1 whole head of garlic, each clove peeled
                        1 pound split peas (about two cups)
                        1 package beef bones (neck bones are fine; a marrow bone or two makes it very rich)
                        1 1/2 tablespoons salt
                        Pepper to taste
                        1-2 large carrots, diced, optional
                        Small amount of smoked meat of your choice, optional.

                        Place onions, celery, and garlic in a saucepan and cover with water. Bring to a boil, then cook 20-30 minutes. Allow to cool slightly, then puree.
                        Place puree and remaining ingredients in a 5.5 quart crockpot. Fill with boiling water, cook on low.

                        1. As I've posted before, we do a Cuban Black Bean soup/stew (depends on the consistency when you get to it the next day - it's never the same twice) with home-smoked short ribs. The ribs fall apart overnight and the smokiness adds a lot of depth to the dish. We've never had any leftovers from this, it just disappears.

                          7 Replies
                          1. re: ferret

                            I don't have a smoker, or access to smoked short ribs. Any suggestions as to a replacement? When you posted the recipe earlier, you said they were 'key,' so I never tried it, but I'm still intrigued.

                            1. re: GilaB

                              We have a Kosher grocer in our area (Hungarian Kosher in Skokie, IL) that smokes their own pastrami and other meats - they usually have ribs available. If you're in a large metropolitan area I'd imagine there are delis or Kosher grocers that do the same. If you have a grill, you should be able to smoke short ribs. As an alternative you can braise the short ribs in the oven (and maybe add a little liquid smoke) before adding them to the crockpot. Won't be the same but it definitely won't be bad.

                              1. re: ferret

                                I'm an Manhattan apartment dweller, so no grill, and I don't live particularly near a grocer who smokes their own. (Anybody know of one in Manhattan?)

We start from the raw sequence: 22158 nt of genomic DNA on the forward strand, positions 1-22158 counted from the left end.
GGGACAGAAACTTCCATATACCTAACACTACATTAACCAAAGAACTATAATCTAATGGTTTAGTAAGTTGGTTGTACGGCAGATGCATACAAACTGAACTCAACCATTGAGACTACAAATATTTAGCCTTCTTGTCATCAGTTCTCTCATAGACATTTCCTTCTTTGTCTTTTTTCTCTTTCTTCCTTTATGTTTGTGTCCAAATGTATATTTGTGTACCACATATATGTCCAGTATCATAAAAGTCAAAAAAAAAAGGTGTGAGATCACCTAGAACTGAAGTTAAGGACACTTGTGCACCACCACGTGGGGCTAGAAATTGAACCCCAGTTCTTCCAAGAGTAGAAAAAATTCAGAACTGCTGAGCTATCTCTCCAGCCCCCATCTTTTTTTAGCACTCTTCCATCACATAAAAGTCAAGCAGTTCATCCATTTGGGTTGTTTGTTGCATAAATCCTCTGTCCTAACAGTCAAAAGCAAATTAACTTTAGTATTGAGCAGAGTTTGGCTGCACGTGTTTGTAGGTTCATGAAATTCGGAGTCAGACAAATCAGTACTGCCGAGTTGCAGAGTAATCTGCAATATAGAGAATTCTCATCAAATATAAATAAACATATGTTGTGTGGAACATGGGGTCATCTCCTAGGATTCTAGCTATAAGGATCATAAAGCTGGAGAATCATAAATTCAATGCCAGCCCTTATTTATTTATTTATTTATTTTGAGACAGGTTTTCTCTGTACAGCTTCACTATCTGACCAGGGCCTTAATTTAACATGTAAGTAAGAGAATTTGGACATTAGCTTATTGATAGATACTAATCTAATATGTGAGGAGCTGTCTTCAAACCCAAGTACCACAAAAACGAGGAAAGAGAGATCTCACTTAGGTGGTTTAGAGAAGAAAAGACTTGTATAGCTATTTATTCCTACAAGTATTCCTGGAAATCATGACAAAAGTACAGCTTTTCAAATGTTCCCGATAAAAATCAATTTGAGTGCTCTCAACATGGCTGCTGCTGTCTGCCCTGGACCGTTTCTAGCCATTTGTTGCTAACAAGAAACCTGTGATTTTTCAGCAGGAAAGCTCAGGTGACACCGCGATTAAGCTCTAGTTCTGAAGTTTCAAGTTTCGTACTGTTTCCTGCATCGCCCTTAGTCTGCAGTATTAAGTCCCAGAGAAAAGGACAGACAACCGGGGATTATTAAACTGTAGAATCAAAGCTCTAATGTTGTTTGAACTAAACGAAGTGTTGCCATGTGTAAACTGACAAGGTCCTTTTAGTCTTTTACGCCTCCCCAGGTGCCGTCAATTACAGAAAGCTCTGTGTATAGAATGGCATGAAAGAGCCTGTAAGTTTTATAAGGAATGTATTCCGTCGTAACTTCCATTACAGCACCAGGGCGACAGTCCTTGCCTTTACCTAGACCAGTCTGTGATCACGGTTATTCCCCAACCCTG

Why do you think the braising is helpful? Don't you think they cook long, low, and slow enough in the crock pot? I understand that the smoked ribs are cooked, but I'd think that the point of the smoking is the extra flavor imparted, rather than the precooking. I certainly don't find underdone short ribs in chulent!

                                1. re: GilaB

                                  Maybe one of the pricier butchers? Le Marais or Park East?

                                  1. re: GilaB

                                    I don't know that braising in and of itself makes the difference , but if you braise with the liquid smoke the meat will absorb the flavor as opposed to just dumping liquid smoke into the crock pot, which I think may be overwhelming. I've only done it the way I've done it, so I'm apprehensive about a "throw it all in" approach. We usually smoke the ribs in advance and then they chill in the fridge for a day or two before they go into the crock pot. I think you'll get an adequate result making a one-pot meal, but the pre-cooking of the ribs has given us a great result.

                                    1. re: ferret

                                      I'm tempted to try out your recipe with these oven smoked ribs, from Mark Bittman's MInimalist column this week:
                                      Do you think that'd work? I have zero experience with smoking, but great faith in Bittman.

                                      1. re: GilaB

                                        Can't hurt. We did a batch midweek this week because it was so cold out. Turned out great.